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Tuesday, May 01, 2007

Away from Home

Strange this business of being an expat; especially if, like Granny, you fell into it by mistake more or less in the first place. She's going home on Wednesday: back to England that is. Or is she going away from home?

When she first arrived on the island it was clear to her that she had come for Beloved and that her roots were still dug deep into London - and England in general - soil. They are still are in a way. You can't change who you are, just like that. And, besides, practically everyone who means anything to her, apart from Beloved himself, is still back there: her friends, her children, her grandchildren. But she's also found she's put roots down here, now; inasmuch as you can put roots down in this dry hard soil, where you hit solid rock all too soon.

Partly it's a result of owning - if you can "own" in any real sense - a piece of land; something she never did before. After four and a half years she knows it end to end, what grows where and when, where the lizards hide, where the rabbits come from, how the colours of it shift through brown, ochre, grey, green, according to the season. And it's not just her land. It's riding across the island, from north to south, from east to west, seeing the light and the cloud shift and change, amazed by its uncatchable beauty, the rock, the smooth volcanic cones- ancient and much more recent - the sky, the endless little circles of protective walls, the livid green of the vines and the crouching fig trees, feeling that every inch of it, where it's at its barest and most austere, most weird and unearthly, where it's most inviting, where open, where closed, whether arrid, arrid, arrid or shooting up green and flowers -and everywhere at all times the feeling, if not the sight of the sea - has become part of her in some very essential way. She has come to hate leaving it, almost as much as she hates leaving London when she has to do that.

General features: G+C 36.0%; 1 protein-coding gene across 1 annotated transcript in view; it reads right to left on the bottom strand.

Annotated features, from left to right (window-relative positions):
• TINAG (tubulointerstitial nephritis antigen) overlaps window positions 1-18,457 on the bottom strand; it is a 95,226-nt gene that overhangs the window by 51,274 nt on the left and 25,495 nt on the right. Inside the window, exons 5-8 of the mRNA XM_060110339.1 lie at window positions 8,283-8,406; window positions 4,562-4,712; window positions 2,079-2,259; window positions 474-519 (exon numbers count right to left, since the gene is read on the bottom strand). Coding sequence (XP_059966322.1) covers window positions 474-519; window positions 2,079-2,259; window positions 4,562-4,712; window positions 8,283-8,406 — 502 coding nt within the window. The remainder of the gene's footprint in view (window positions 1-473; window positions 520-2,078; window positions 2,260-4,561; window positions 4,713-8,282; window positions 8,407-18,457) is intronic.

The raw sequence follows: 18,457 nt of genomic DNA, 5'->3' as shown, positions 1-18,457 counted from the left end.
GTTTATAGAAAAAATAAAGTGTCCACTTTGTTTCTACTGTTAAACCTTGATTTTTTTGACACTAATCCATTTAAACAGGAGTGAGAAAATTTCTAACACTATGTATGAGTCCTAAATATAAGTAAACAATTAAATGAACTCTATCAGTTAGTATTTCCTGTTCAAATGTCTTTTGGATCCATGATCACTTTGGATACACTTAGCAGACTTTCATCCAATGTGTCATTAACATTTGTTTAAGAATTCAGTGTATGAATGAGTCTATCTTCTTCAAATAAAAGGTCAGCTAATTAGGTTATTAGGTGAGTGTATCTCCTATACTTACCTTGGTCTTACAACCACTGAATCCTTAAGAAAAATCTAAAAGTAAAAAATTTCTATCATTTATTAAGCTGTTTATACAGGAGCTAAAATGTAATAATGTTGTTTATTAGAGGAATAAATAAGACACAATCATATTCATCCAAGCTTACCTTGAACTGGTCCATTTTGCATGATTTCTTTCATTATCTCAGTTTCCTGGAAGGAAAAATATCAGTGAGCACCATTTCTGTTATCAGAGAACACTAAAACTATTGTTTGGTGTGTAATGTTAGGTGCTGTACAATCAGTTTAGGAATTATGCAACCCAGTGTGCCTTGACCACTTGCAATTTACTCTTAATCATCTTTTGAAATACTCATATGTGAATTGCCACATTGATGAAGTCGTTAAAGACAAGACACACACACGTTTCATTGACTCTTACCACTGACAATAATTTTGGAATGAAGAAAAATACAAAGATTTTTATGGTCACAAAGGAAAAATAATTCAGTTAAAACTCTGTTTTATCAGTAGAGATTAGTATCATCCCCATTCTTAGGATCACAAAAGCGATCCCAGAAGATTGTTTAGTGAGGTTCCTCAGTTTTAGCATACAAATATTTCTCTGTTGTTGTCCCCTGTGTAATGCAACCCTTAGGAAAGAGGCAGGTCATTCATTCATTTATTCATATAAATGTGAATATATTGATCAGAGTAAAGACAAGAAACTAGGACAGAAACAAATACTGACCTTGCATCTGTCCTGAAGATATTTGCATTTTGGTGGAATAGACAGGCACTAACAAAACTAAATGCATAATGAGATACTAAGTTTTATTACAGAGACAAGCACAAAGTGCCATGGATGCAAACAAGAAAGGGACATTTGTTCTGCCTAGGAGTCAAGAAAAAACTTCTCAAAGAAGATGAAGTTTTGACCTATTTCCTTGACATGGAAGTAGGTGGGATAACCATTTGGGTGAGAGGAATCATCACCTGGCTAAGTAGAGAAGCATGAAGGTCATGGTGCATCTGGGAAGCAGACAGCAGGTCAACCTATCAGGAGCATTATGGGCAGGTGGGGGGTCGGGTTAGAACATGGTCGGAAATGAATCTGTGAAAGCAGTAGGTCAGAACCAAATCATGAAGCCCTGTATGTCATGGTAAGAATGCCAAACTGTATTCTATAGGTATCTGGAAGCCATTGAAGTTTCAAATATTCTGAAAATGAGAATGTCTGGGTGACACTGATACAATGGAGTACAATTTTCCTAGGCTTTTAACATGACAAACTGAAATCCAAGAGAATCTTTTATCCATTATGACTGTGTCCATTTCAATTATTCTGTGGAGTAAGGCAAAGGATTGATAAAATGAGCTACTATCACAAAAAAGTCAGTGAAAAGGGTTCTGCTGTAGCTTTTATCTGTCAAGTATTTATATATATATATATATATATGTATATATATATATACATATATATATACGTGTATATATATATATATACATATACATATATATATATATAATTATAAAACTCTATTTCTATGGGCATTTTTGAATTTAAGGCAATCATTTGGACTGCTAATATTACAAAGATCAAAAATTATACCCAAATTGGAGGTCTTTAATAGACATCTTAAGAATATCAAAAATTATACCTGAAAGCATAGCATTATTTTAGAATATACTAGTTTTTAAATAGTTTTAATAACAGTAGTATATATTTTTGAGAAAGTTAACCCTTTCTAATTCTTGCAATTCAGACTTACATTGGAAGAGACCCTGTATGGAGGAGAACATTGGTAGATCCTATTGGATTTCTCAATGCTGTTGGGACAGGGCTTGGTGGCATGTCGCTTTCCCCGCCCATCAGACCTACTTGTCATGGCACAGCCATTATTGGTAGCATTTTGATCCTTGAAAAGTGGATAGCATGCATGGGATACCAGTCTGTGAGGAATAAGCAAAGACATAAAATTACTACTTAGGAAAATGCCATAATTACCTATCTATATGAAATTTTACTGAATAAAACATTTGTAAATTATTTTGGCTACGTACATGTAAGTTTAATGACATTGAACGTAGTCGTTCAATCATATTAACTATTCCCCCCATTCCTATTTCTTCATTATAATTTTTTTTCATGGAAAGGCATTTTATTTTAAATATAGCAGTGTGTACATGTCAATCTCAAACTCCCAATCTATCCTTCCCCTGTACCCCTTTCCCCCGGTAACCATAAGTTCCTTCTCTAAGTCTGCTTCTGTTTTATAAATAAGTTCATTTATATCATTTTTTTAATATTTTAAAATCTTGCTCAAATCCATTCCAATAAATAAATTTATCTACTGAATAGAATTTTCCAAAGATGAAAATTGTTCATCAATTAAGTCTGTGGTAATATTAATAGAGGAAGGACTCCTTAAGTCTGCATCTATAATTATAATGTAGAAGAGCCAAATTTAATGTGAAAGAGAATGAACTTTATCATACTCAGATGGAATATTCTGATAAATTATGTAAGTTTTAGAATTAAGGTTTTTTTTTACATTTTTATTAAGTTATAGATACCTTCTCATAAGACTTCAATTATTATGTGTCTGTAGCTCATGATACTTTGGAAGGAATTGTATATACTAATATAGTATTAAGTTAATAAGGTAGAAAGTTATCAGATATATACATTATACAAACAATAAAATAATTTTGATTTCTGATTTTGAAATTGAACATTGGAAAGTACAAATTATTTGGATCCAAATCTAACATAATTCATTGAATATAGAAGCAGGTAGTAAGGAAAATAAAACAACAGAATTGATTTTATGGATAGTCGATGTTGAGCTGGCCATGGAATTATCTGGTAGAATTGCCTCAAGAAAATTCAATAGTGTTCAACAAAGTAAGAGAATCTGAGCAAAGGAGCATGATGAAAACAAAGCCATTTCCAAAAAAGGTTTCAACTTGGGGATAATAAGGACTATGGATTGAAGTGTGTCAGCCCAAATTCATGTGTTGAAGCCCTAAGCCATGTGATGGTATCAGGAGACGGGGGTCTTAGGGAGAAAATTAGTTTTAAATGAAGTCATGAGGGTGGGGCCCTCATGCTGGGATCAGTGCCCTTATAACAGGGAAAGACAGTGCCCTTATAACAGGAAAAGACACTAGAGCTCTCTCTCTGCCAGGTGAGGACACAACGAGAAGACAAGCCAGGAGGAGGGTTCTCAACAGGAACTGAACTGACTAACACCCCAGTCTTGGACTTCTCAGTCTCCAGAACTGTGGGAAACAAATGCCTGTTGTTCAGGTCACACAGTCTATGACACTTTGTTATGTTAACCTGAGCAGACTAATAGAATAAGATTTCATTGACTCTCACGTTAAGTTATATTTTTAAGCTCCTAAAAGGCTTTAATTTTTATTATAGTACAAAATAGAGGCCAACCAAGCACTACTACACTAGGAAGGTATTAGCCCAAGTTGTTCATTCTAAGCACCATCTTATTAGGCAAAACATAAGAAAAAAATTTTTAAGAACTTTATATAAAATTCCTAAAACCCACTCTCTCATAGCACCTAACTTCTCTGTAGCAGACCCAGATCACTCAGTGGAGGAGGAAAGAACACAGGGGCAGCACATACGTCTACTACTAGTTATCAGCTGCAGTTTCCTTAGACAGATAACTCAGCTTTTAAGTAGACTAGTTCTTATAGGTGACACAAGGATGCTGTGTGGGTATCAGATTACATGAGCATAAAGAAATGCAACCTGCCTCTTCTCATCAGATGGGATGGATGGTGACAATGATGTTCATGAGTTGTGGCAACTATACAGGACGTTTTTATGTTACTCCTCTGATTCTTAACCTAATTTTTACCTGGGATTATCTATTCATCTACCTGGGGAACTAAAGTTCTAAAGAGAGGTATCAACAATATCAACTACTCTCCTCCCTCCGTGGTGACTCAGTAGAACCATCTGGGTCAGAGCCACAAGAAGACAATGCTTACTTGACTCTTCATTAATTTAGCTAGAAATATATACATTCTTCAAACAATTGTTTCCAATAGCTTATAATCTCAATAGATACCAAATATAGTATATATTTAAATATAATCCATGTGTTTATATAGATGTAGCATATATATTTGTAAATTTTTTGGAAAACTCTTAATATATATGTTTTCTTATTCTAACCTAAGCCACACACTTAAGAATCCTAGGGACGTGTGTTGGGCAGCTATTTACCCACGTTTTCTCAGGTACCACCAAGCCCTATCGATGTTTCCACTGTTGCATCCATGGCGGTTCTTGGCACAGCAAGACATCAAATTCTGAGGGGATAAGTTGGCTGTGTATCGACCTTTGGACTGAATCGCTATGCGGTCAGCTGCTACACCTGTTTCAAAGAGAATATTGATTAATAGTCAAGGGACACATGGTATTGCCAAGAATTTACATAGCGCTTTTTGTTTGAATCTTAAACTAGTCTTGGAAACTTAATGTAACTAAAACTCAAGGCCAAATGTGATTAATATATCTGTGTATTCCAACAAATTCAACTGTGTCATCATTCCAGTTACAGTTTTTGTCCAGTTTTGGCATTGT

Not that she has any regrets about hitting an English May. Even though it means leaving behind not just Beloved but her daily trips with the Beautiful Wimp; here he is going fishing, lucky dog...

Nor is she wholly unhappy to leave behind for a while the wind battering the island at this time of year. It gets her down and not just her; the islands has a high depression and suicide rate. Nor unhappy to leave at a time when, local elections four weeks away, the politicians are trying to pretend they do care about their electorate, their island, and not simply about putting money in their pockets. While those few who do appear to have better ideas are all too busy fighting each other to make much impact. Granny doesn't know which is the more tiresome; especially given that at least some of the above, come to think of it, shares a resonance - or two - with her other island. Odd that.

But in either case, wherever she is, despite the sense of belonging, of feeling both passionate and despairing about whichever place it is, she continues too to feel this gentle ambivalence, an almost pleasant melancholy, being happily in one place, while aching slightly for another. Quite a creative condition really; perhaps it's a good one for writers. Sometimes she wonders whether being totally and only at home in one place would ever suit her.

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